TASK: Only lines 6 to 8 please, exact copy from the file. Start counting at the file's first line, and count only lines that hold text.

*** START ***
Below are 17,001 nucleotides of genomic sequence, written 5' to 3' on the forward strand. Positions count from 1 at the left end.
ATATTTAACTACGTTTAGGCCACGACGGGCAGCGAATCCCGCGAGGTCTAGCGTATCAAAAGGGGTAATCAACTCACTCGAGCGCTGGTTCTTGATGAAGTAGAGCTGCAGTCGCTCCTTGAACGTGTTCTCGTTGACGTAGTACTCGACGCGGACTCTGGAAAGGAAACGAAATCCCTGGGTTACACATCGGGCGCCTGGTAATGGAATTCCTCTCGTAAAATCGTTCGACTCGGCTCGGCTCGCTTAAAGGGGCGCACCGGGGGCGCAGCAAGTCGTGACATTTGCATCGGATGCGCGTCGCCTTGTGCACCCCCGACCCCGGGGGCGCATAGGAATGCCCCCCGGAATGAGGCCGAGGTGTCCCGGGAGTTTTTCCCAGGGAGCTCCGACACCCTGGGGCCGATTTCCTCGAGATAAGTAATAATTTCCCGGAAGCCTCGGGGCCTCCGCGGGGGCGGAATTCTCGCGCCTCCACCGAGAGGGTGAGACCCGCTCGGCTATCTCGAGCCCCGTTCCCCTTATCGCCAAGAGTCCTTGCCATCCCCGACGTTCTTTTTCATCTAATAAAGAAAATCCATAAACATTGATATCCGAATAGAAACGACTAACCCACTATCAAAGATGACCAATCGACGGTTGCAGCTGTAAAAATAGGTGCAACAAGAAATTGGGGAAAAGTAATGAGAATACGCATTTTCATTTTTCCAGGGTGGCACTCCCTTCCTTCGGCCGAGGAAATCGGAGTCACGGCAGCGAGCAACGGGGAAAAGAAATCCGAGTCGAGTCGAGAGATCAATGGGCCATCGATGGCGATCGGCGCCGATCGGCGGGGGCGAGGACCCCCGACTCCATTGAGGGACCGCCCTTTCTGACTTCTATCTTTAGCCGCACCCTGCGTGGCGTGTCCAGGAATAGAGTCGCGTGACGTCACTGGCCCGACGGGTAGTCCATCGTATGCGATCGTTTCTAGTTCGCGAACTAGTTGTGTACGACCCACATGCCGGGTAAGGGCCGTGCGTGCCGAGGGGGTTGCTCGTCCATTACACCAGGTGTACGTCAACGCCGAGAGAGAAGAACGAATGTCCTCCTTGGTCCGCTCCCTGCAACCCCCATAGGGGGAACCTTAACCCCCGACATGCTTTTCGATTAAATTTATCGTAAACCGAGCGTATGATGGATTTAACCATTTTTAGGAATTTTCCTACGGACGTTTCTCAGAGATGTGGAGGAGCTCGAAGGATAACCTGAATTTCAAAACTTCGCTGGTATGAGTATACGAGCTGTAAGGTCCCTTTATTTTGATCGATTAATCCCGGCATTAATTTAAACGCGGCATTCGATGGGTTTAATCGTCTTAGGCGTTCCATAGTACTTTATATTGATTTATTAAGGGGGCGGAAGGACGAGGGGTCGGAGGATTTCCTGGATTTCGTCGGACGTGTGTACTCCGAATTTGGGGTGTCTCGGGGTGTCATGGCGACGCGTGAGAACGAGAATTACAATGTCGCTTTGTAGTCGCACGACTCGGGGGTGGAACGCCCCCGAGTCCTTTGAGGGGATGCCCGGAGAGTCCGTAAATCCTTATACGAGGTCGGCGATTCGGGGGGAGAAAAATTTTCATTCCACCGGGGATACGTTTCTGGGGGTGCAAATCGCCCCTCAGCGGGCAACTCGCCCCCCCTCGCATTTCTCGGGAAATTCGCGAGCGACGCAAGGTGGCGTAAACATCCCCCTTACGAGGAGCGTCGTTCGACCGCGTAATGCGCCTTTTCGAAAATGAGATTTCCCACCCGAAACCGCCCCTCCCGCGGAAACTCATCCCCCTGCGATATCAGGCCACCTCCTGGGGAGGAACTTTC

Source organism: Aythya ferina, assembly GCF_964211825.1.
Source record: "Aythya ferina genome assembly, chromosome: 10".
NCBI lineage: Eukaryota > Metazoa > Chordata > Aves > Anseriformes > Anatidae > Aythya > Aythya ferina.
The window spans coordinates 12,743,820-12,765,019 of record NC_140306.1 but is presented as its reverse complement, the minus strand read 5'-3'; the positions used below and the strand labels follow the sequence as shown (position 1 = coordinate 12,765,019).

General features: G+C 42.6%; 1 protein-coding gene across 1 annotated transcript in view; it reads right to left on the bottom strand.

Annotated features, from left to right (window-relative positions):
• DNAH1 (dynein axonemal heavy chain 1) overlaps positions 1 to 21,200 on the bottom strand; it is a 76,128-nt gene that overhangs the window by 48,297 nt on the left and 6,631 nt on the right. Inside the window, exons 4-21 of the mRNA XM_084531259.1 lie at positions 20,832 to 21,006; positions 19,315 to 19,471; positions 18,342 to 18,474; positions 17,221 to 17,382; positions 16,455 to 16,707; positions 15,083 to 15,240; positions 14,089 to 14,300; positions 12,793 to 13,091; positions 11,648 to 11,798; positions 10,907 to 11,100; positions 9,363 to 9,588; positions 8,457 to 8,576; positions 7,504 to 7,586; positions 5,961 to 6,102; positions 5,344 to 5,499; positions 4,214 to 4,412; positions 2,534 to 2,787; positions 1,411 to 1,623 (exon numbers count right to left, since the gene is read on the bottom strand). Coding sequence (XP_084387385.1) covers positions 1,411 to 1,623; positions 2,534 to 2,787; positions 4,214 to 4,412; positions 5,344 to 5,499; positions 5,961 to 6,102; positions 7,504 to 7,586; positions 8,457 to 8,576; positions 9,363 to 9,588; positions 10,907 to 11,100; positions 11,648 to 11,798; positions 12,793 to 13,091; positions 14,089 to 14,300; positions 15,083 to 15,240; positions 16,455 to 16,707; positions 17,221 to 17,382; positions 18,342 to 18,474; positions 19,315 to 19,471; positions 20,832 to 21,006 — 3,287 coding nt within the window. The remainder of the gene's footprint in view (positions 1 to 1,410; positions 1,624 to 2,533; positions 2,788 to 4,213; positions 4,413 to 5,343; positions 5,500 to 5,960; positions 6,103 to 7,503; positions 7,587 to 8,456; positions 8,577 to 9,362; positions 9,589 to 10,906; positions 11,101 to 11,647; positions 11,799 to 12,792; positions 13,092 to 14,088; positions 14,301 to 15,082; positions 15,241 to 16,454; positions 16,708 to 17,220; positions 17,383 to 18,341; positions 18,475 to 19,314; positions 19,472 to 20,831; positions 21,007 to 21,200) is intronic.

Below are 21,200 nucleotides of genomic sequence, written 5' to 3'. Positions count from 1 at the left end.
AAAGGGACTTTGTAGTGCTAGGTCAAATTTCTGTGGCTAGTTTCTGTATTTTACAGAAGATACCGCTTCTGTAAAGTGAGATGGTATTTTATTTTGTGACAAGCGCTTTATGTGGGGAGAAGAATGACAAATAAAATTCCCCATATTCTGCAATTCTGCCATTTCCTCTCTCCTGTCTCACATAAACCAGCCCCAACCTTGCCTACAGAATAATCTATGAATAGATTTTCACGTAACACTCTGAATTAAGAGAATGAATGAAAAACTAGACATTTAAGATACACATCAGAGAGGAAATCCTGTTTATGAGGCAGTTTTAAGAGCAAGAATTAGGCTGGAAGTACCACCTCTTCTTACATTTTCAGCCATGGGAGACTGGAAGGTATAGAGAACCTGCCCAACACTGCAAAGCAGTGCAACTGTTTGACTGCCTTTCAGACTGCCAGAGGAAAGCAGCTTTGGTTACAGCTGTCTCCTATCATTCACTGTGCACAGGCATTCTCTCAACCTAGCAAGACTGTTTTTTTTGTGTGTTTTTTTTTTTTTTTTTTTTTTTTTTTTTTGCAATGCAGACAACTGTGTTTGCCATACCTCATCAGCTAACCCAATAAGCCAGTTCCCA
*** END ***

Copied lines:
The window spans coordinates 12,743,820-12,765,019 of record NC_140306.1 but is presented as its reverse complement, the minus strand read 5'-3'; the positions used below and the strand labels follow the sequence as shown (position 1 = coordinate 12,765,019).

General features: G+C 42.6%; 1 protein-coding gene across 1 annotated transcript in view; it reads right to left on the bottom strand.

Annotated features, from left to right (window-relative positions):